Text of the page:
I had cause to use Heathrow's new T5 this week, so I figured I'd write a few words about it from an engineer's point of view. I've given each category a score.
Luggage: 5 out of 5
After all the reports about luggage loss, I figured I'd pack some essentials in my hand luggage just in case my hold luggage went astray. As it turned out, my bags and I managed to make it to Johannesburg and back without delay and without parting company at any point. Okay, there was a bit of a delay at each end getting the bags into the baggage hall, but given that this was the same at the African end of the trip as it was at T5, I'm willing to put it down to sheer volumes (it was a B747, after all - I'm used to 70-seat puddlejumpers that only take five minutes to empty, so maybe I'm just impatient when it comes to baggage collection).
Check-in staff: 4 out of 5
The check-in and customer service staff were politeness itself, albeit with a need for a bit of top-up training. For instance, my colleague and I were at adjacent desks; my guy sent my bag off immediately, but the check-in guy at the other desk said to my colleague: "Oh, I can't send the bag down yet as it's too early". (The chap at my desk, who I judged had probably been with the airline for some years, told him just to send it down, and it'd be fine).
Check-in process: 4 out of 5
Actually "check-in staff" was probably a misnomer in the previous section, because you check in electronically and the only intervention is to drop your bags off at what would previously have been the check-in desk. The GUI on the check-in terminals was excellent, and the software has clearly been done properly. For instance, my colleague and I both checked in at once on the same terminal, and it was clever enough to realise that I'd provided my passport details on-line and Mike hadn't, and to ask the right questions in a sensible order. I half-expected it to demand that we check in individually, so it was nice that it did multiple check-ins sensibly. And quite sensibly, the terminals can read the machine-readable bit of your passport and your frequent flyer card. The reason docked a mark is that quite a few terminals weren't working.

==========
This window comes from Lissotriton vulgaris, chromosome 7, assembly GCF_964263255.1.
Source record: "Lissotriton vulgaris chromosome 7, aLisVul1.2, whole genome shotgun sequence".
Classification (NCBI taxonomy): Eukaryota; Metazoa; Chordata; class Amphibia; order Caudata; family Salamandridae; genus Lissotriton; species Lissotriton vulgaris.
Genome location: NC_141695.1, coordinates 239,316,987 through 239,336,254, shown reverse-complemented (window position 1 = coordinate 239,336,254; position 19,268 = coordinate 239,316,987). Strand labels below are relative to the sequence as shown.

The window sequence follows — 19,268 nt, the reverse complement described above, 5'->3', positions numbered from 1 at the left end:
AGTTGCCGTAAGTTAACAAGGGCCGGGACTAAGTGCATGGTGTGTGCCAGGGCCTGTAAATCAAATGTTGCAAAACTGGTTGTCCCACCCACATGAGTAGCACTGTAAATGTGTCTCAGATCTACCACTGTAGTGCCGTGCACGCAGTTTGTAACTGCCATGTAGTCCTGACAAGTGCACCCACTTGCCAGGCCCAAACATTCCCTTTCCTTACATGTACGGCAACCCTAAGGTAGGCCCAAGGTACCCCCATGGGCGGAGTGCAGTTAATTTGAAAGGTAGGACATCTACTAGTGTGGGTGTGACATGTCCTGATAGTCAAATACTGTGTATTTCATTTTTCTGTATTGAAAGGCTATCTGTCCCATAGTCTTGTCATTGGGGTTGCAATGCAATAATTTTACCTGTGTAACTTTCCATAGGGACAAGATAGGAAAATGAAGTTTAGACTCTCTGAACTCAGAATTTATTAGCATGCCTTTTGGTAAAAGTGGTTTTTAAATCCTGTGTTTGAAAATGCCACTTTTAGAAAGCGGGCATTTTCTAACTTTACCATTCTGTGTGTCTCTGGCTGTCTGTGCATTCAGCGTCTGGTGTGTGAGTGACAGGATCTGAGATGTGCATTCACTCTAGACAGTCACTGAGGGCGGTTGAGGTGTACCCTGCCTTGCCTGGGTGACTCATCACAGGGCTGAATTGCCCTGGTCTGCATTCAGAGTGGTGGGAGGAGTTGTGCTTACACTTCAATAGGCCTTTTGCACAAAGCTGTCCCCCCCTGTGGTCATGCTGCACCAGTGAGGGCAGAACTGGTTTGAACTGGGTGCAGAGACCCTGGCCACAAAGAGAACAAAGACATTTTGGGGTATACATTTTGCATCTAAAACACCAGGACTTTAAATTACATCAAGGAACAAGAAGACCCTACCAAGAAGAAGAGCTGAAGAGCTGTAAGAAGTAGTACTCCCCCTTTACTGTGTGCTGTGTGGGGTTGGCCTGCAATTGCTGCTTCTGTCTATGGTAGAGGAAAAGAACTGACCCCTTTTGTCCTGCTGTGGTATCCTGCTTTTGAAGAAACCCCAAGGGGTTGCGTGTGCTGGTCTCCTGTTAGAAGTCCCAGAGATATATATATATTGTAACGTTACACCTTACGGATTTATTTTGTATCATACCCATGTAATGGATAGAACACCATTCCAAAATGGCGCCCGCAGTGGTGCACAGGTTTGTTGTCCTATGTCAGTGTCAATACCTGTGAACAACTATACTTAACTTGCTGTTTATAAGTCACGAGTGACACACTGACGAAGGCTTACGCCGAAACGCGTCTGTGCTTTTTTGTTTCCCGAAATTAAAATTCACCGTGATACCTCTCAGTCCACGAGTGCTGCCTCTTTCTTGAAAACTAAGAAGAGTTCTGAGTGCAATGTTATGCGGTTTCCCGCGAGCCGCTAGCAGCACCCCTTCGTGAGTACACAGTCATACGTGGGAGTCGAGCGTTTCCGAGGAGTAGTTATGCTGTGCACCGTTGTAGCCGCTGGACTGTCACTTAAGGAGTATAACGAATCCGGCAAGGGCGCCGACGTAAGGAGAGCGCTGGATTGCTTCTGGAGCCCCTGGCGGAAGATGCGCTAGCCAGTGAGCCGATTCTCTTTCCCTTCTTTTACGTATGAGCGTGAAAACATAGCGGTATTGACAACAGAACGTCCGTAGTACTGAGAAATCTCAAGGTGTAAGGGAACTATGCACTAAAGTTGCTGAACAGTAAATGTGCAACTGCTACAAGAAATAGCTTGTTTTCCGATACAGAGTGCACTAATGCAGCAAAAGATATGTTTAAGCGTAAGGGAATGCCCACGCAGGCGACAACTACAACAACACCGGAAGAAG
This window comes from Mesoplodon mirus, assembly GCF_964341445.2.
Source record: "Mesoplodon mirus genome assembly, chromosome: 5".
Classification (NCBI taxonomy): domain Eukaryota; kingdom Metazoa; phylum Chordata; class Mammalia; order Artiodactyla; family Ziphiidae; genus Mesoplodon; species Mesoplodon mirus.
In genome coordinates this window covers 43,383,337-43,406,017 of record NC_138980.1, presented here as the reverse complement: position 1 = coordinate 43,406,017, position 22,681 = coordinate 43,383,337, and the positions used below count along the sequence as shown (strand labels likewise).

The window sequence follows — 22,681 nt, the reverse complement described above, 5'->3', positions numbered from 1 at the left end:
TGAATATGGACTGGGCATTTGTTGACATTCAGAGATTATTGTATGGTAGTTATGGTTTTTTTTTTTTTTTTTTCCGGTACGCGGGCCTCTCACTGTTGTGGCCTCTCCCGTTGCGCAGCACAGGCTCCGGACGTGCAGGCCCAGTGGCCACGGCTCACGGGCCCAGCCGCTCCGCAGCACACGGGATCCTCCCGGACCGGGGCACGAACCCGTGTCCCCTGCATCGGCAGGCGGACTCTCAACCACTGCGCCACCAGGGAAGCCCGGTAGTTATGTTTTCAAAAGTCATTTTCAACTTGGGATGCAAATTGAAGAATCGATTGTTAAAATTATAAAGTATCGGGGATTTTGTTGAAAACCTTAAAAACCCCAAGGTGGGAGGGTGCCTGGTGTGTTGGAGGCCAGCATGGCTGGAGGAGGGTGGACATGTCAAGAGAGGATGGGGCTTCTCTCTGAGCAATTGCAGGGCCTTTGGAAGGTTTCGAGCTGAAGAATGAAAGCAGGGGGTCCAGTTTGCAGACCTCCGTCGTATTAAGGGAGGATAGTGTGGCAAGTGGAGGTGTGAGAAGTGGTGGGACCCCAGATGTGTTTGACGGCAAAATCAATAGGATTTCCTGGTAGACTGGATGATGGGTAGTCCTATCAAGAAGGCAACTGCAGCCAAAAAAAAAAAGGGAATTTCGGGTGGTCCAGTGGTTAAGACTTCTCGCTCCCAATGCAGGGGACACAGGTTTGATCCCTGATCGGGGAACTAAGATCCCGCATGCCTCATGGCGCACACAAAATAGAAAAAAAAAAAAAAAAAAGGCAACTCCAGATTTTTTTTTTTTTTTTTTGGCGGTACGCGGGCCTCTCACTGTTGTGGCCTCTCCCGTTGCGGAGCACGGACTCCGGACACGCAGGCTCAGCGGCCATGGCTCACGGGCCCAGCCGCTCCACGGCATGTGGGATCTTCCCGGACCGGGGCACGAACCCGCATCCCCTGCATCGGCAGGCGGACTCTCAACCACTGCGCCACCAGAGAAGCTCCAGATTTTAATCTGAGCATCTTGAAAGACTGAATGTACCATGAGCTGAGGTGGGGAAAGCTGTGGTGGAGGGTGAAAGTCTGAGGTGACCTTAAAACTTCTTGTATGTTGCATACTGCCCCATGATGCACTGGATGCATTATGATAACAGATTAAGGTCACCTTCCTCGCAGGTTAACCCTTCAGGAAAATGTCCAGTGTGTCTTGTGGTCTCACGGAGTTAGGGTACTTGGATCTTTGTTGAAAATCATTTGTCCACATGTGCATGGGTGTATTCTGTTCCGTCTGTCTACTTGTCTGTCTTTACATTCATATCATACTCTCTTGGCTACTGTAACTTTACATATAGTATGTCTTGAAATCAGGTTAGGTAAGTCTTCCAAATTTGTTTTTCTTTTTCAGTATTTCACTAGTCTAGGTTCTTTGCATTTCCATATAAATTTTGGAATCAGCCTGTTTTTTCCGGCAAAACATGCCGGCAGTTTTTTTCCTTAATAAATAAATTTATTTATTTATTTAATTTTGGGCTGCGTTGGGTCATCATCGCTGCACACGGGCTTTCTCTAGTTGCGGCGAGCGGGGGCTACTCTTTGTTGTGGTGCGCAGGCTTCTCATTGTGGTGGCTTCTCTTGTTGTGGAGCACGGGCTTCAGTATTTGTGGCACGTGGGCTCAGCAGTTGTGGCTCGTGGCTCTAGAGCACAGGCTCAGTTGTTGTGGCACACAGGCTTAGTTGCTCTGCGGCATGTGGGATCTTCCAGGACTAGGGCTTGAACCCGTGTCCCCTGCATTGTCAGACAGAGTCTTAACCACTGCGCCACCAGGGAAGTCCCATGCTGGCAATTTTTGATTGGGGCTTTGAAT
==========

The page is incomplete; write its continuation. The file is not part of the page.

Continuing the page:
Customer assistance staff: 1 out of 5
Theory: a load of helpful individuals wearing shirts with a big logo on that makes it obvious they're there to help you.
Practice: an effing disgrace.
First, there's not a lot of point wearing a distinctive shirt if you're going to cover it up with a leather jacket and wear a shaggy hairdo that makes people wonder whether you even have a legitimate reason for being at the airport, let alone whether you can tell them where the loo is.
Second, sitting on the seats of the car racing games in the amusement arcade chatting among yourselves makes you harder to spot than if you were on the concourse doing your job.
They get one out of five because of the nine or ten I spotted, a couple were walking around, smiling and appropriately dressed, approaching lost-looking people, and pointing them in the right direction (or at least, what I'm presuming was the right direction). Would it surprise you to hear that the two who actually gave a shit appeared slightly older than the others? No, thought not.
Announcements: 3 out of 5